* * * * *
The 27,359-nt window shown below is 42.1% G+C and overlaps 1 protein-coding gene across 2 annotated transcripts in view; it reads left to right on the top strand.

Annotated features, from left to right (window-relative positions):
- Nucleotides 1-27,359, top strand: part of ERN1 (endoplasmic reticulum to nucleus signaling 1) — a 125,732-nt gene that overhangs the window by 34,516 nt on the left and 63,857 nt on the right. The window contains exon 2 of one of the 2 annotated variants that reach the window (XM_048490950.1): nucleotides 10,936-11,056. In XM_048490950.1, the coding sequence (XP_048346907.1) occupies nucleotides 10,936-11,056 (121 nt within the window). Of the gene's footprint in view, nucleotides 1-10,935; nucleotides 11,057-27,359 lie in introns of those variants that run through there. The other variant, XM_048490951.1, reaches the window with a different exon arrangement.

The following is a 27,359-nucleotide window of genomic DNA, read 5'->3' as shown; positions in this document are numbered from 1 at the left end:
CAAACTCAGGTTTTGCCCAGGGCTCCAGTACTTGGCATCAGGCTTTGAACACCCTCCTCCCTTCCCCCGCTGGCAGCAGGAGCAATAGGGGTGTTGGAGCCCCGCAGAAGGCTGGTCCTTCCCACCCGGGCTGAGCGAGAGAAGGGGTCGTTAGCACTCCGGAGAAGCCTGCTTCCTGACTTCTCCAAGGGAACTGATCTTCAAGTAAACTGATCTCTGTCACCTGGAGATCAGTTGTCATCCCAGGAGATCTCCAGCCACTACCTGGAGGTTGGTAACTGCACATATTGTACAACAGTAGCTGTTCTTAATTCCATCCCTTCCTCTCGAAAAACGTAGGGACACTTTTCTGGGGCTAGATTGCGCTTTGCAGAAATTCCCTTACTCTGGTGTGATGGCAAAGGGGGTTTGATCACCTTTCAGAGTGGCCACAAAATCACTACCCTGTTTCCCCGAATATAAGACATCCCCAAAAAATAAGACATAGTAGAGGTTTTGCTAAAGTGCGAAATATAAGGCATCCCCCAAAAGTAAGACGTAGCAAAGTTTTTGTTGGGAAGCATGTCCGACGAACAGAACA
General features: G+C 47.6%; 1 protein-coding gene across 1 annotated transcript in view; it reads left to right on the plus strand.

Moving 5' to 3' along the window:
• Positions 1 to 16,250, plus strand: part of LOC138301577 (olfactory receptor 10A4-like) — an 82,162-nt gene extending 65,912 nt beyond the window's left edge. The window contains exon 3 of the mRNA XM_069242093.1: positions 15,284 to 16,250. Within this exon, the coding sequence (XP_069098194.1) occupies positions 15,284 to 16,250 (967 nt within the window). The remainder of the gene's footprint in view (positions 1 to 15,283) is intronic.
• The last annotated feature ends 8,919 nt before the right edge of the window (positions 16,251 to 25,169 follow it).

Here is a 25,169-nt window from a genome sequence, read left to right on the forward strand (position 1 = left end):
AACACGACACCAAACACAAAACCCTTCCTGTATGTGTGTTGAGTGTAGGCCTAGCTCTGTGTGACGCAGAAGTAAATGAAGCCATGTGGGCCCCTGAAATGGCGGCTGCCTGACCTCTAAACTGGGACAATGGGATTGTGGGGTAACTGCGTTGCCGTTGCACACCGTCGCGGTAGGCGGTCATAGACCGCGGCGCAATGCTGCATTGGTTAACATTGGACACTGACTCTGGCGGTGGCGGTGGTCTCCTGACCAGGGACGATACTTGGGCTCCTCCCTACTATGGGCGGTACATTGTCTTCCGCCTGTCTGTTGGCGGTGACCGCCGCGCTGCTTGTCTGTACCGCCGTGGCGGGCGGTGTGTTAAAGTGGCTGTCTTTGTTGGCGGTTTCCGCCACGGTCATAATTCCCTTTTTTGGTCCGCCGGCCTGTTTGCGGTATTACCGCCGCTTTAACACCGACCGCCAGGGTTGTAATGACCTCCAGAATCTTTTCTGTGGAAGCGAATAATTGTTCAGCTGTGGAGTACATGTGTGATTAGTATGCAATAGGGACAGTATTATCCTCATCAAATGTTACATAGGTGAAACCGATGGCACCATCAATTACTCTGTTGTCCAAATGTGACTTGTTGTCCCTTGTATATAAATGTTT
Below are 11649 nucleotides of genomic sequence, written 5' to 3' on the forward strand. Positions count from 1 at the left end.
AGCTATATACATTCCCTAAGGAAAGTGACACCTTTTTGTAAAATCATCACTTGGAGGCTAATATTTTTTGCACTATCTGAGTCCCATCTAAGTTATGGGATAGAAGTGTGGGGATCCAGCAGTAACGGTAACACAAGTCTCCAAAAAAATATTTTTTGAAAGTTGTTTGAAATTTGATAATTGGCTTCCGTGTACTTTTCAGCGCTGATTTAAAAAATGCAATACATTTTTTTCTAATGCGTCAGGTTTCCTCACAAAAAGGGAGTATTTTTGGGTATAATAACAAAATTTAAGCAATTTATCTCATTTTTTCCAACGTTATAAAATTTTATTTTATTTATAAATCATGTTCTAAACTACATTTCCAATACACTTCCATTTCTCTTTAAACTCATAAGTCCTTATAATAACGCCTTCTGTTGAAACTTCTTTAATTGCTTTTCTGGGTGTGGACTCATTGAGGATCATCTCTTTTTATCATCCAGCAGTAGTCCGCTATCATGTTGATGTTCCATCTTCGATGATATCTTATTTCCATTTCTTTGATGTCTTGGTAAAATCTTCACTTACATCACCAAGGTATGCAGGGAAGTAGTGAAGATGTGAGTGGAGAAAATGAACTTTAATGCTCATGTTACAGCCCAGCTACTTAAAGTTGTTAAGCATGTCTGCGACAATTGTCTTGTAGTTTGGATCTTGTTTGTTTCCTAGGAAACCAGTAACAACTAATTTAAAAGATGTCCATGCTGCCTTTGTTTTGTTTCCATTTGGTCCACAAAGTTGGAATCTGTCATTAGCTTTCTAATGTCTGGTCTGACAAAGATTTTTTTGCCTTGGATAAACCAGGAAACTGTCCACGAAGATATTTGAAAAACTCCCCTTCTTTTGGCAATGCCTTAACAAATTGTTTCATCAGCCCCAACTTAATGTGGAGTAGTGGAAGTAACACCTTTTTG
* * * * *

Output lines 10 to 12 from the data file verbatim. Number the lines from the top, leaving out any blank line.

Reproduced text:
Here is a 25,169-nt window from a genome sequence, read left to right on the forward strand (position 1 = left end):
AACACGACACCAAACACAAAACCCTTCCTGTATGTGTGTTGAGTGTAGGCCTAGCTCTGTGTGACGCAGAAGTAAATGAAGCCATGTGGGCCCCTGAAATGGCGGCTGCCTGACCTCTAAACTGGGACAATGGGATTGTGGGGTAACTGCGTTGCCGTTGCACACCGTCGCGGTAGGCGGTCATAGACCGCGGCGCAATGCTGCATTGGTTAACATTGGACACTGACTCTGGCGGTGGCGGTGGTCTCCTGACCAGGGACGATACTTGGGCTCCTCCCTACTATGGGCGGTACATTGTCTTCCGCCTGTCTGTTGGCGGTGACCGCCGCGCTGCTTGTCTGTACCGCCGTGGCGGGCGGTGTGTTAAAGTGGCTGTCTTTGTTGGCGGTTTCCGCCACGGTCATAATTCCCTTTTTTGGTCCGCCGGCCTGTTTGCGGTATTACCGCCGCTTTAACACCGACCGCCAGGGTTGTAATGACCTCCAGAATCTTTTCTGTGGAAGCGAATAATTGTTCAGCTGTGGAGTACATGTGTGATTAGTATGCAATAGGGACAGTATTATCCTCATCAAATGTTACATAGGTGAAACCGATGGCACCATCAATTACTCTGTTGTCCAAATGTGACTTGTTGTCCCTTGTATATAAATGTTT
Below are 11649 nucleotides of genomic sequence, written 5' to 3' on the forward strand. Positions count from 1 at the left end.